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"Why haven't we had a literature festival before?" is what many local people have been saying recently.
Yes, why not? We've got enough connections, surely: Arthur Ransome was born in Headingley before becoming enamored of the Lake District and Trotsky's secretary, J R R Tolkien lived in Headingley (Holly Bank, Otley Road) when he was a Professor in the English department at Leeds University, Alan Bennett is the son of a butcher who had a shop across the road from the Three Horseshoes and Kay Mellor lives in Far Headingley up towards the Ring Road..
That's just four of the famous ones. A fair number of not-so-famous (not-yet-famous) writers and performers are living in Headingley right now.
That's just the writers and performers. We could add another fair number of audience members, readers, listeners, critics and people of all ages, student and non-student who appreciate and delight in literature of all kinds.
So let's have a LitFest. It's called that because it's an embryo which is sure to grow.
Write it into your diary now!
Wednesday 12 March at 7pm
NICOLETTE JONES comes to Headingley Library.
Illustrated Talk on The Plimsoll Sensation: The Great Campaign to save lives at sea. Nicolette Jones is the children's book reviewer for The Sunday Times. Her biography of the Victorian MP and social reformer Samuel Plimsoll was very well-reviewed when it appeared in 2006. His campaign to make all ships carry a load line got rid of most of the unseaworthy vessels of the time. FREE
Thursday 13 March 6pm at Lawnswood School - in the main hall.
Students present a grand POETRY SLAM under the guidance of local performance poet, Michelle Scally-Clarke. Michelle is a wonderful, charismatic performer herself, and she is sure to get the best out of the students. Music and dancing as well. Please note the earlier start time of 6pm. This is not just for parents and friends, so turn up for what is sure to be a terrific show. FREE
Friday 14 March 6.30-8.0 at Headingley Library
ABOLITIONISTS Local historian Janet Douglas and playwright Joe Williams get together to present a programme that features two tireless campaigners in the struggle against slavery. Janet Douglas talks about the Leeds Anti-Slavery Movement and the visit of Uncle Tomâ€™s Cabin author Harriet Beecher Stowe. Joe Williams performs in role as the extraordinary freed slave Olaudah Equiano, with plenty of opportunities for the audience to ask questions. Joe wrote Runaway Diamonds, a dance-drama based on the life of the great abolitionist Frederick Douglass, which was performed in the Courtyard Theatre of the West Yorkshire Playhouse last year and in 2005. Uncle Tom's Cabin was a bestseller in this country as well as the United States at the time of the Civil War.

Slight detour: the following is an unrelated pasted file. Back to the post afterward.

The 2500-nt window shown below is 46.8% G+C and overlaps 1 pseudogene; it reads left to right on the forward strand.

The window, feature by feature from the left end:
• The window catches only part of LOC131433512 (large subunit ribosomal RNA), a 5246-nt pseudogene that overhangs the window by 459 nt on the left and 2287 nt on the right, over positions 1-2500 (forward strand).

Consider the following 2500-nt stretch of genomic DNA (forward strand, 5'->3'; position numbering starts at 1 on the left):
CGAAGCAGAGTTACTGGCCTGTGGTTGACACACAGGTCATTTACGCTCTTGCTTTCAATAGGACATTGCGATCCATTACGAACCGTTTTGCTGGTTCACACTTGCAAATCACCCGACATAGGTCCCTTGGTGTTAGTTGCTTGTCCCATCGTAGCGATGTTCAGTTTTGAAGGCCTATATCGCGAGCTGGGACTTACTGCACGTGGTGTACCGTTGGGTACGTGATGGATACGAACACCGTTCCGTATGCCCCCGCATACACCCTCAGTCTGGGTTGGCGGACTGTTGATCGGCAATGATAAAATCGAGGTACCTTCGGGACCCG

Leeds has a tradition when it comes to campaigning against slavery and racism which goes back centuries: Equiano spoke to large meetings and congregations here (incidentally, he never met William Wilberforce, as shown in the film Amazing Grace) and a few years later Frederick Douglass gave dramatic, impassioned speeches against American slavery to capacity audiences in the Music Hall which once stood in Albion Street. Patrick BrontÃ« (himself an abolitionist) travelled from Haworth to hear him. Let's continue that tradition.
Families welcome. Tickets Â£3. Concessions Â£2 with glass of wine or juice*
Saturday 15 March 4-5.30 at the New Headingley Club, St Michaelâ€™s Road
TEA WITH THE BRONTÃ‹S
Bob Barnard, award winning local crime writer and past Chair of the BrontÃ« Society, gives a talk on People the BrontÃ«s Knew. He is the author of Emily BrontÃ« and, with Louise Barnard, A BrontÃ« Encyclopedia. Bob is a brilliantly entertaining speaker who will have his listeners eating out of his hand. Small plates will be provided, nevertheless. The magnificent Encyclopedia, which is aimed at libraries and people with Â£55 in their hands, is the result of years of work, and was shamefully under-promoted by the publisher (now Wiley-Blackwell) because of a takeover which took place at the time of its publication in 2007. It's a very significant work.
Â£3 includes tea and cake *
Saturday 15 March 7pm-9pm at CafÃ© Lento, North Lane
POETRY EVENING. If you like intimate atmospheres and a good latte, this is the place. If you are a poet, or hope to be one, contact Richard Lindley at the cafÃ© to check on the programme. FREE
Saturday 15 March and Sunday 16 March 8pm at the Yorkshire College of Music and Drama, Shire Oak Road
Theatre of the Dales presents DUFFERS - the life of Arthur Ransome, Headingley-born author of Swallows and Amazons, and I WAS A STRANGER - the story of the Abyssinian Prince of Hollin Lane.
Theatre of the Dales gives performances which are completely enthralling - you can find one in the links for the LitFest blog (www.headingleylitfest.blogspot.com). You might learn something new about Ransome, who was a national authority on angling and who interviewed both Lenin and Trotsky after the Bolshevik takeover in Russia.
Sunday 4-6 at Dare CafÃ©
POETRY CAFE with local poet, James Nash, and the best of local poets. This will be in Dare's cellar - intimate and atmospheric, with a little bar. If you want to read, it's best to speak to James before it starts - or email him at email@example.com FREE
* tickets for these events are available from Oxfam Books.
For all tickets ring 0113 2786948 and 0113 2756652
Headingley LitFest warmly thanks all performers, volunteers and Azendi, Councillors Martin Hamilton and David Morton, Hannah Stained Glass, Lawnswood School, Leeds Literary and Philosophical Society, Leeds City Council, North Star Publications (Headingley Directory) and Sarah Dunton.
updates and developments on the LitFest on this site